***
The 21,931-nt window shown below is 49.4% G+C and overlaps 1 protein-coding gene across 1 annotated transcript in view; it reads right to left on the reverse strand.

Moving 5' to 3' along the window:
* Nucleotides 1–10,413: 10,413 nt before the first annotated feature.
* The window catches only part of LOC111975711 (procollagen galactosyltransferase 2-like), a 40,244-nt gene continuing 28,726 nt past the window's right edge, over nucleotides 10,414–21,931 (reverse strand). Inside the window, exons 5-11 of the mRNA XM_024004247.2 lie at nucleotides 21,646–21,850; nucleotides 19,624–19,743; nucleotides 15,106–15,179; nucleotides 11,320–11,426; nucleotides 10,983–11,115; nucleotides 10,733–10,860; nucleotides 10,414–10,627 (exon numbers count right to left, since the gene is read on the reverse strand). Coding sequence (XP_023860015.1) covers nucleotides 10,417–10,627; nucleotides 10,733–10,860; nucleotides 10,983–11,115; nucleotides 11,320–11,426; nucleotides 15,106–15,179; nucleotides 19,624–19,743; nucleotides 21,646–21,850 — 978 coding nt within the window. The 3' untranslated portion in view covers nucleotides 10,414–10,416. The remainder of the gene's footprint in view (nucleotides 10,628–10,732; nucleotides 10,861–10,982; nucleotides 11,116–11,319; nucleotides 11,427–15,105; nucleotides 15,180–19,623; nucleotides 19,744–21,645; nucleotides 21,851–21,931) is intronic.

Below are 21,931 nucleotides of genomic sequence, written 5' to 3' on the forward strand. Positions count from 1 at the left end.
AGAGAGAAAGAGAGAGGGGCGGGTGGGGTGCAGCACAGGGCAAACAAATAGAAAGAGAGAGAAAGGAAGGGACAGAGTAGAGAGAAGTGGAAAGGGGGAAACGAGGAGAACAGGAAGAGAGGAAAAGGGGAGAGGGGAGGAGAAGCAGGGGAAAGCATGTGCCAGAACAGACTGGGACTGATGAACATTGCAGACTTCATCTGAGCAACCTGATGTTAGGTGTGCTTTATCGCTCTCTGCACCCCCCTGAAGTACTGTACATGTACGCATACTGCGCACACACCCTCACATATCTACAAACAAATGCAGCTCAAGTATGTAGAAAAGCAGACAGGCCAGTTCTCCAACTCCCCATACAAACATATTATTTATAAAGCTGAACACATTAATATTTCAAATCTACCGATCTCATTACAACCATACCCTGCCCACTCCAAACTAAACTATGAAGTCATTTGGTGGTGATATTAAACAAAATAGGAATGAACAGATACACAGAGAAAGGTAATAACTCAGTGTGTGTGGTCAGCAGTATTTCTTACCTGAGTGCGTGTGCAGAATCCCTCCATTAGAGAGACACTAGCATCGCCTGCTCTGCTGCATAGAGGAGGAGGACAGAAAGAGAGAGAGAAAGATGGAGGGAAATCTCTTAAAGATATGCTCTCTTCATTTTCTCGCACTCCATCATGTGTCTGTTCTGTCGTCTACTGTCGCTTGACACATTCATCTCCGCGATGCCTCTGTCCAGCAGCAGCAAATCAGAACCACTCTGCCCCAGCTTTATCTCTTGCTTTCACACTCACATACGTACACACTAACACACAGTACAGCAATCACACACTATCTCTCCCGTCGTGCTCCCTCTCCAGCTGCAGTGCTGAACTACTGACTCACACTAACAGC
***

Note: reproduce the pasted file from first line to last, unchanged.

The 21,931-nt window shown below is 49.4% G+C and overlaps 1 protein-coding gene across 1 annotated transcript in view; it reads right to left on the reverse strand.

Moving 5' to 3' along the window:
* Nucleotides 1–10,413: 10,413 nt before the first annotated feature.
* The window catches only part of LOC111975711 (procollagen galactosyltransferase 2-like), a 40,244-nt gene continuing 28,726 nt past the window's right edge, over nucleotides 10,414–21,931 (reverse strand). Inside the window, exons 5-11 of the mRNA XM_024004247.2 lie at nucleotides 21,646–21,850; nucleotides 19,624–19,743; nucleotides 15,106–15,179; nucleotides 11,320–11,426; nucleotides 10,983–11,115; nucleotides 10,733–10,860; nucleotides 10,414–10,627 (exon numbers count right to left, since the gene is read on the reverse strand). Coding sequence (XP_023860015.1) covers nucleotides 10,417–10,627; nucleotides 10,733–10,860; nucleotides 10,983–11,115; nucleotides 11,320–11,426; nucleotides 15,106–15,179; nucleotides 19,624–19,743; nucleotides 21,646–21,850 — 978 coding nt within the window. The 3' untranslated portion in view covers nucleotides 10,414–10,416. The remainder of the gene's footprint in view (nucleotides 10,628–10,732; nucleotides 10,861–10,982; nucleotides 11,116–11,319; nucleotides 11,427–15,105; nucleotides 15,180–19,623; nucleotides 19,744–21,645; nucleotides 21,851–21,931) is intronic.

Below are 21,931 nucleotides of genomic sequence, written 5' to 3' on the forward strand. Positions count from 1 at the left end.
AGAGAGAAAGAGAGAGGGGCGGGTGGGGTGCAGCACAGGGCAAACAAATAGAAAGAGAGAGAAAGGAAGGGACAGAGTAGAGAGAAGTGGAAAGGGGGAAACGAGGAGAACAGGAAGAGAGGAAAAGGGGAGAGGGGAGGAGAAGCAGGGGAAAGCATGTGCCAGAACAGACTGGGACTGATGAACATTGCAGACTTCATCTGAGCAACCTGATGTTAGGTGTGCTTTATCGCTCTCTGCACCCCCCTGAAGTACTGTACATGTACGCATACTGCGCACACACCCTCACATATCTACAAACAAATGCAGCTCAAGTATGTAGAAAAGCAGACAGGCCAGTTCTCCAACTCCCCATACAAACATATTATTTATAAAGCTGAACACATTAATATTTCAAATCTACCGATCTCATTACAACCATACCCTGCCCACTCCAAACTAAACTATGAAGTCATTTGGTGGTGATATTAAACAAAATAGGAATGAACAGATACACAGAGAAAGGTAATAACTCAGTGTGTGTGGTCAGCAGTATTTCTTACCTGAGTGCGTGTGCAGAATCCCTCCATTAGAGAGACACTAGCATCGCCTGCTCTGCTGCATAGAGGAGGAGGACAGAAAGAGAGAGAGAAAGATGGAGGGAAATCTCTTAAAGATATGCTCTCTTCATTTTCTCGCACTCCATCATGTGTCTGTTCTGTCGTCTACTGTCGCTTGACACATTCATCTCCGCGATGCCTCTGTCCAGCAGCAGCAAATCAGAACCACTCTGCCCCAGCTTTATCTCTTGCTTTCACACTCACATACGTACACACTAACACACAGTACAGCAATCACACACTATCTCTCCCGTCGTGCTCCCTCTCCAGCTGCAGTGCTGAACTACTGACTCACACTAACAGC